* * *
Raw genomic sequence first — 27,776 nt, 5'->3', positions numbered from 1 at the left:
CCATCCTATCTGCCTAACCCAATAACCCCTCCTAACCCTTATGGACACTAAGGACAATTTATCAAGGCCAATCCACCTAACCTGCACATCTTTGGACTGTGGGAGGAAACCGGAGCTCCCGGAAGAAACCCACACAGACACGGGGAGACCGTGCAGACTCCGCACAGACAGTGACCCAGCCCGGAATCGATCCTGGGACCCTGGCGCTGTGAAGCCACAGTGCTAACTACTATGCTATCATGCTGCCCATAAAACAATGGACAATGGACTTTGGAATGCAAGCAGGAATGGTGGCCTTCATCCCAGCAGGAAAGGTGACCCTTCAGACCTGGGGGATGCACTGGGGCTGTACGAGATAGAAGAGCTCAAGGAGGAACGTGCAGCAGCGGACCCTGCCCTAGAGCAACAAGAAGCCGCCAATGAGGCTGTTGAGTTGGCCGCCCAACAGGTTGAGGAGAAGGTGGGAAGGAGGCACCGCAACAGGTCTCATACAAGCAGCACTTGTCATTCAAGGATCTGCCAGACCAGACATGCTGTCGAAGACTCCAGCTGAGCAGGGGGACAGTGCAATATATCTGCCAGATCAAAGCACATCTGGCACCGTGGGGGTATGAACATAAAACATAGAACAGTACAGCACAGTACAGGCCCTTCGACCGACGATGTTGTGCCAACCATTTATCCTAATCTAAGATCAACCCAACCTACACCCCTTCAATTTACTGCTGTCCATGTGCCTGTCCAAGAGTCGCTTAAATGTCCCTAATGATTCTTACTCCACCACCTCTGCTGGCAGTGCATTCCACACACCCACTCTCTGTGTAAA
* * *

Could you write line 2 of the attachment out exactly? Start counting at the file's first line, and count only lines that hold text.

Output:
CCATCCTATCTGCCTAACCCAATAACCCCTCCTAACCCTTATGGACACTAAGGACAATTTATCAAGGCCAATCCACCTAACCTGCACATCTTTGGACTGTGGGAGGAAACCGGAGCTCCCGGAAGAAACCCACACAGACACGGGGAGACCGTGCAGACTCCGCACAGACAGTGACCCAGCCCGGAATCGATCCTGGGACCCTGGCGCTGTGAAGCCACAGTGCTAACTACTATGCTATCATGCTGCCCATAAAACAATGGACAATGGACTTTGGAATGCAAGCAGGAATGGTGGCCTTCATCCCAGCAGGAAAGGTGACCCTTCAGACCTGGGGGATGCACTGGGGCTGTACGAGATAGAAGAGCTCAAGGAGGAACGTGCAGCAGCGGACCCTGCCCTAGAGCAACAAGAAGCCGCCAATGAGGCTGTTGAGTTGGCCGCCCAACAGGTTGAGGAGAAGGTGGGAAGGAGGCACCGCAACAGGTCTCATACAAGCAGCACTTGTCATTCAAGGATCTGCCAGACCAGACATGCTGTCGAAGACTCCAGCTGAGCAGGGGGACAGTGCAATATATCTGCCAGATCAAAGCACATCTGGCACCGTGGGGGTATGAACATAAAACATAGAACAGTACAGCACAGTACAGGCCCTTCGACCGACGATGTTGTGCCAACCATTTATCCTAATCTAAGATCAACCCAACCTACACCCCTTCAATTTACTGCTGTCCATGTGCCTGTCCAAGAGTCGCTTAAATGTCCCTAATGATTCTTACTCCACCACCTCTGCTGGCAGTGCATTCCACACACCCACTCTCTGTGTAAA